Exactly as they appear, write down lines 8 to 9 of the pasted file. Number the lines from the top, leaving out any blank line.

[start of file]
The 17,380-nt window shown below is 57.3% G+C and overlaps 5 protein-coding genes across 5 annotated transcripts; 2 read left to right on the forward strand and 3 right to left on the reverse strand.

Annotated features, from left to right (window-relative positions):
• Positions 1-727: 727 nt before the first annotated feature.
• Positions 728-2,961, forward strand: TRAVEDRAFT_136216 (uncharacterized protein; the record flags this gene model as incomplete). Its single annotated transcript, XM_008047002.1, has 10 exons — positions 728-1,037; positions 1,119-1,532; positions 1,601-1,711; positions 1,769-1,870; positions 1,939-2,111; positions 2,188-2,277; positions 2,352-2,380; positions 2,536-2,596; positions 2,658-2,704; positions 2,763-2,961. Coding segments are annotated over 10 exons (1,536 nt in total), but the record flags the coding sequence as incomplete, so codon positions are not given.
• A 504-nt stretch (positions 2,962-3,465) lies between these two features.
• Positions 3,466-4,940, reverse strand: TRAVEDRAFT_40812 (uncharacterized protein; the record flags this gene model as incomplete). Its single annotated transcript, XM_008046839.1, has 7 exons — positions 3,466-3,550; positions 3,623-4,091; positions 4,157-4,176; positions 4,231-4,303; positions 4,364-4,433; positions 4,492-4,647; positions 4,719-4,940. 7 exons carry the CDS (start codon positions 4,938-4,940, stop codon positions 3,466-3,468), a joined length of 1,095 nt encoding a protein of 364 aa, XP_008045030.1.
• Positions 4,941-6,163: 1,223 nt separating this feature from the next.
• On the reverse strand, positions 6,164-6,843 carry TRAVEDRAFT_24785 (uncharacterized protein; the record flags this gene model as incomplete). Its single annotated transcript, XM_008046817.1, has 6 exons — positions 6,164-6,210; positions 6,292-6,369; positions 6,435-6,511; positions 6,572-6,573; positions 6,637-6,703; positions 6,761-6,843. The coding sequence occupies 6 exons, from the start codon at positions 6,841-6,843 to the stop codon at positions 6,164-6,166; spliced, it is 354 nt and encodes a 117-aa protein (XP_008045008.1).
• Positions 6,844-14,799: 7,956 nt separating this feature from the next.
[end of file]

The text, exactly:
• On the reverse strand, positions 6,164-6,843 carry TRAVEDRAFT_24785 (uncharacterized protein; the record flags this gene model as incomplete). Its single annotated transcript, XM_008046817.1, has 6 exons — positions 6,164-6,210; positions 6,292-6,369; positions 6,435-6,511; positions 6,572-6,573; positions 6,637-6,703; positions 6,761-6,843. The coding sequence occupies 6 exons, from the start codon at positions 6,841-6,843 to the stop codon at positions 6,164-6,166; spliced, it is 354 nt and encodes a 117-aa protein (XP_008045008.1).
• Positions 6,844-14,799: 7,956 nt separating this feature from the next.